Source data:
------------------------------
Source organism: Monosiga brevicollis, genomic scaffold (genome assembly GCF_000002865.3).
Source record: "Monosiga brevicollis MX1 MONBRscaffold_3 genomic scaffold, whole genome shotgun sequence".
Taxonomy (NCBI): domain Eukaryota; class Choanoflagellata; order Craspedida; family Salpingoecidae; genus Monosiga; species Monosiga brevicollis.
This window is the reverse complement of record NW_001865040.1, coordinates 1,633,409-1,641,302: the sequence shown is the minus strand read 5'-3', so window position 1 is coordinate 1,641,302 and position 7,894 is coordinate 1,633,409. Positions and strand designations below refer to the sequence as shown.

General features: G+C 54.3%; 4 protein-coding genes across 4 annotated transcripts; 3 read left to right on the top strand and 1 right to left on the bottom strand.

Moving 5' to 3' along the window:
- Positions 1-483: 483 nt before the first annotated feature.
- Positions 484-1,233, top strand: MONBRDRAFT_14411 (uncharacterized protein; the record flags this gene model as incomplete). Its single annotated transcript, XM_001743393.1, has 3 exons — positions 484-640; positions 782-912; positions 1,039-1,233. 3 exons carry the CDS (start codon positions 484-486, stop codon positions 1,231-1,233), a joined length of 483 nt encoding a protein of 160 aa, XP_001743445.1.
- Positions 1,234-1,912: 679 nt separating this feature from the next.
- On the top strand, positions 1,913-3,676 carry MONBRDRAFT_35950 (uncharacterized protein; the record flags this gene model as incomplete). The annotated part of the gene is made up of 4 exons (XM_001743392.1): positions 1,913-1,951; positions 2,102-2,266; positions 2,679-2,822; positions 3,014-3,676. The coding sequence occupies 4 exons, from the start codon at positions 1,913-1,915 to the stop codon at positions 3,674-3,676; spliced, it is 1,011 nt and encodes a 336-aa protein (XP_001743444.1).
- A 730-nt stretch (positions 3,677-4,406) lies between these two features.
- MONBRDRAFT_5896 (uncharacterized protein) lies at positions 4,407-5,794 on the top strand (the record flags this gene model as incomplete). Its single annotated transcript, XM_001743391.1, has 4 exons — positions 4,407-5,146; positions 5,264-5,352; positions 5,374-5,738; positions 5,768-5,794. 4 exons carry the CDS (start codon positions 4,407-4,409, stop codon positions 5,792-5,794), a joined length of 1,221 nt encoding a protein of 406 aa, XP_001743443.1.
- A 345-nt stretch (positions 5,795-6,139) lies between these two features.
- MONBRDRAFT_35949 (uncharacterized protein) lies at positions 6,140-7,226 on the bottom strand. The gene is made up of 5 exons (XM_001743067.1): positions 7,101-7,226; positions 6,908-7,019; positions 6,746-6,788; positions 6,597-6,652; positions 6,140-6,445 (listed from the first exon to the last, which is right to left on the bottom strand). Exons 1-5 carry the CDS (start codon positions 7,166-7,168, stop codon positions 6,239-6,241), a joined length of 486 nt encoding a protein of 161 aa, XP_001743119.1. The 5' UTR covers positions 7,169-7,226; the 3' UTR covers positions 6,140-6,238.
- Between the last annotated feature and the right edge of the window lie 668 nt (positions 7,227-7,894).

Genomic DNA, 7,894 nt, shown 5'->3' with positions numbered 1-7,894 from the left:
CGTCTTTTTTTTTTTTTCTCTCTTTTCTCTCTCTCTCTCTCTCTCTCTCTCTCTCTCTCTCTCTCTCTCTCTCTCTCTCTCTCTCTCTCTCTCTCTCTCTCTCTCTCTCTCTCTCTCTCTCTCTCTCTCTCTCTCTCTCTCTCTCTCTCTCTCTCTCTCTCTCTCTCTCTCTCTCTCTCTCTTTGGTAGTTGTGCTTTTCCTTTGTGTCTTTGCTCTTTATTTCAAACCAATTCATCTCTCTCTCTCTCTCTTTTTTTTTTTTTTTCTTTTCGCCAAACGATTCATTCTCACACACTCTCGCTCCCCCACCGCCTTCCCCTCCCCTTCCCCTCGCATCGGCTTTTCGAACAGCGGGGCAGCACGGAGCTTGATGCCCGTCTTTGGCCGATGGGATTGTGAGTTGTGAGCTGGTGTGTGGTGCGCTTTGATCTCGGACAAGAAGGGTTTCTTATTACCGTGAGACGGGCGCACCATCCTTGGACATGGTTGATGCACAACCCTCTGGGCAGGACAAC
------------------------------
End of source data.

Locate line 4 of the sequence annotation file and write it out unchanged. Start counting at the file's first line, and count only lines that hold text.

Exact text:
This window is the reverse complement of record NW_001865040.1, coordinates 1,633,409-1,641,302: the sequence shown is the minus strand read 5'-3', so window position 1 is coordinate 1,641,302 and position 7,894 is coordinate 1,633,409. Positions and strand designations below refer to the sequence as shown.